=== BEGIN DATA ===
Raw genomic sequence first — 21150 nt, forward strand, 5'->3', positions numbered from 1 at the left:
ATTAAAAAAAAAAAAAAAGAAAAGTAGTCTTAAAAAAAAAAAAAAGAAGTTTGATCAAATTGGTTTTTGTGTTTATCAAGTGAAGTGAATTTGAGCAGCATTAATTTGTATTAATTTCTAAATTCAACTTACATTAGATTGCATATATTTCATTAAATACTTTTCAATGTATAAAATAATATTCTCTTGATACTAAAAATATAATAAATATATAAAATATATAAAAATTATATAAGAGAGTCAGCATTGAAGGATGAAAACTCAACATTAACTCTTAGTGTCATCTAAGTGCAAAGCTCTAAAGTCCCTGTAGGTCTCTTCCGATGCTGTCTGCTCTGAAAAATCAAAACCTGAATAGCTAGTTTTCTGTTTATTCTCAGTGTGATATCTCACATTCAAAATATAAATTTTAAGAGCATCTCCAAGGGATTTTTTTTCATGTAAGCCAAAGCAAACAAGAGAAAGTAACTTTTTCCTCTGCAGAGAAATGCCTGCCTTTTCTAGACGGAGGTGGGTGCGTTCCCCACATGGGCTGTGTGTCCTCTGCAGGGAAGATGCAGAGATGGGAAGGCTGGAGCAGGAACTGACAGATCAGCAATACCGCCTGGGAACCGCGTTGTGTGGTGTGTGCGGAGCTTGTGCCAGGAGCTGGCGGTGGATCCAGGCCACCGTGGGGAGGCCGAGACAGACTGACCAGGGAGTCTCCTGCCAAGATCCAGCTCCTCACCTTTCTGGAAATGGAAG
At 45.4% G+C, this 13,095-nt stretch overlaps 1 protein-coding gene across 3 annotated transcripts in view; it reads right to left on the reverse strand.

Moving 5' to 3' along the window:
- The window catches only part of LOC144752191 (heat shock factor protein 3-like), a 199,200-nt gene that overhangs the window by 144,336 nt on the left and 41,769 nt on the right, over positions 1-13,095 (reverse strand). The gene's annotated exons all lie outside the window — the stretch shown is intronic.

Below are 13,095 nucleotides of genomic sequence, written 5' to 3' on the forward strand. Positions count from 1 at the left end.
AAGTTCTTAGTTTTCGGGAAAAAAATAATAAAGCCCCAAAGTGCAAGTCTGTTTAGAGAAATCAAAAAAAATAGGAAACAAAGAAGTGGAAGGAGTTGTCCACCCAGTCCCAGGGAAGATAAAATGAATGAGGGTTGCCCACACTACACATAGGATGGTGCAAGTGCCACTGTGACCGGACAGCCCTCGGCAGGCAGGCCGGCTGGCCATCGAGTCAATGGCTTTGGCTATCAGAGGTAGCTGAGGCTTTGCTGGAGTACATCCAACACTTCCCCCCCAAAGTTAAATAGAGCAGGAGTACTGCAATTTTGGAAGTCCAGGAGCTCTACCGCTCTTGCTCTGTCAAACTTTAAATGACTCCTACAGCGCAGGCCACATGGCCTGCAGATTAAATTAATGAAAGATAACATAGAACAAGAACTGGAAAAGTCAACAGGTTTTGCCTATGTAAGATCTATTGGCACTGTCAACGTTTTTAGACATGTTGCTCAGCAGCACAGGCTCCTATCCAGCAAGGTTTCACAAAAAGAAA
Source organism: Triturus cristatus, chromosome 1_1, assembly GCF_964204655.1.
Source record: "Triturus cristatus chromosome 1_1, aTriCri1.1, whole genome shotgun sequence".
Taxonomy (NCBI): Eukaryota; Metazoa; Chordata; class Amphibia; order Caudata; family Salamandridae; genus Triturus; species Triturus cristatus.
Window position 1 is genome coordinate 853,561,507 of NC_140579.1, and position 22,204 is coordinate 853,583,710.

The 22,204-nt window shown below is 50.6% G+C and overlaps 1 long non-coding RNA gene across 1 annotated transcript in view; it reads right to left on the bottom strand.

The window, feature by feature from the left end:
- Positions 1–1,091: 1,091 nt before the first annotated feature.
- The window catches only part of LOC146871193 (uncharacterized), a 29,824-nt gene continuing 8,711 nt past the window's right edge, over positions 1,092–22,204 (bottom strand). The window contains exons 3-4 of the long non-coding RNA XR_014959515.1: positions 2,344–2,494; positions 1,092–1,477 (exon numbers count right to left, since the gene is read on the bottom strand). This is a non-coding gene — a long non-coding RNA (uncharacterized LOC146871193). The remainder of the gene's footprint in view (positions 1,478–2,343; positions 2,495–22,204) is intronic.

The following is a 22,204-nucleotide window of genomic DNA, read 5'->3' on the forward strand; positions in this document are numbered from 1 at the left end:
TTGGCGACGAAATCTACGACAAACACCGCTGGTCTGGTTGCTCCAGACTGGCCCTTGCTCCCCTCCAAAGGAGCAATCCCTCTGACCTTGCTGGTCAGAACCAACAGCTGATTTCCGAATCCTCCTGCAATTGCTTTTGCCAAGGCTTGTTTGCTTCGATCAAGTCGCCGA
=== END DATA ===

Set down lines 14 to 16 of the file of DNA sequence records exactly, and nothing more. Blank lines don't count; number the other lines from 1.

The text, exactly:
- Positions 1–1,091: 1,091 nt before the first annotated feature.
- The window catches only part of LOC146871193 (uncharacterized), a 29,824-nt gene continuing 8,711 nt past the window's right edge, over positions 1,092–22,204 (bottom strand). The window contains exons 3-4 of the long non-coding RNA XR_014959515.1: positions 2,344–2,494; positions 1,092–1,477 (exon numbers count right to left, since the gene is read on the bottom strand). This is a non-coding gene — a long non-coding RNA (uncharacterized LOC146871193). The remainder of the gene's footprint in view (positions 1,478–2,343; positions 2,495–22,204) is intronic.

The following is a 22,204-nucleotide window of genomic DNA, read 5'->3' on the forward strand; positions in this document are numbered from 1 at the left end: